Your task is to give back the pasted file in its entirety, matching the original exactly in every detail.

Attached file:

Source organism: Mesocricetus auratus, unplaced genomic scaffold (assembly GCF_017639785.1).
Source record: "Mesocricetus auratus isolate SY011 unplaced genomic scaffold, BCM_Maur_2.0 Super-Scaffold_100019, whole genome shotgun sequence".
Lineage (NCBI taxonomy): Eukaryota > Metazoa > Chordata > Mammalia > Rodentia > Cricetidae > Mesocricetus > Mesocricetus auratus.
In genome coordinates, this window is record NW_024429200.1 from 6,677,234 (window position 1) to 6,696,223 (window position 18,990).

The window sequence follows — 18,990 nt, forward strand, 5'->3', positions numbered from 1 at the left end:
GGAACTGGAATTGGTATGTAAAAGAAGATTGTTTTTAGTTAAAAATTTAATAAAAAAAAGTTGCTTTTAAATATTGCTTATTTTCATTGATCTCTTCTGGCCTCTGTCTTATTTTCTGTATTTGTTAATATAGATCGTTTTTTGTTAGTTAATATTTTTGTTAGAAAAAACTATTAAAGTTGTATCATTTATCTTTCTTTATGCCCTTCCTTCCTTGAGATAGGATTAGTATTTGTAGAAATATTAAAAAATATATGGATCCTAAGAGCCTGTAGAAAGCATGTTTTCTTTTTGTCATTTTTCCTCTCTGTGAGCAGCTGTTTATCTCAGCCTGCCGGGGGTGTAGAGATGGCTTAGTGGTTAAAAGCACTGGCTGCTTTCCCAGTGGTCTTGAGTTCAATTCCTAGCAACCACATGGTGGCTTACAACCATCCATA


Source organism: Mesocricetus auratus, unplaced genomic scaffold (assembly GCF_017639785.1).
Source record: "Mesocricetus auratus isolate SY011 unplaced genomic scaffold, BCM_Maur_2.0 Super-Scaffold_100019, whole genome shotgun sequence".
Lineage (NCBI taxonomy): Eukaryota > Metazoa > Chordata > Mammalia > Rodentia > Cricetidae > Mesocricetus > Mesocricetus auratus.
In genome coordinates, this window is record NW_024429200.1 from 6,677,234 (window position 1) to 6,696,223 (window position 18,990).

The window sequence follows — 18,990 nt, forward strand, 5'->3', positions numbered from 1 at the left end:
GGAACTGGAATTGGTATGTAAAAGAAGATTGTTTTTAGTTAAAAATTTAATAAAAAAAAGTTGCTTTTAAATATTGCTTATTTTCATTGATCTCTTCTGGCCTCTGTCTTATTTTCTGTATTTGTTAATATAGATCGTTTTTTGTTAGTTAATATTTTTGTTAGAAAAAACTATTAAAGTTGTATCATTTATCTTTCTTTATGCCCTTCCTTCCTTGAGATAGGATTAGTATTTGTAGAAATATTAAAAAATATATGGATCCTAAGAGCCTGTAGAAAGCATGTTTTCTTTTTGTCATTTTTCCTCTCTGTGAGCAGCTGTTTATCTCAGCCTGCCGGGGGTGTAGAGATGGCTTAGTGGTTAAAAGCACTGGCTGCTTTCCCAGTGGTCTTGAGTTCAATTCCTAGCAACCACATGGTGGCTTACAACCATCCATA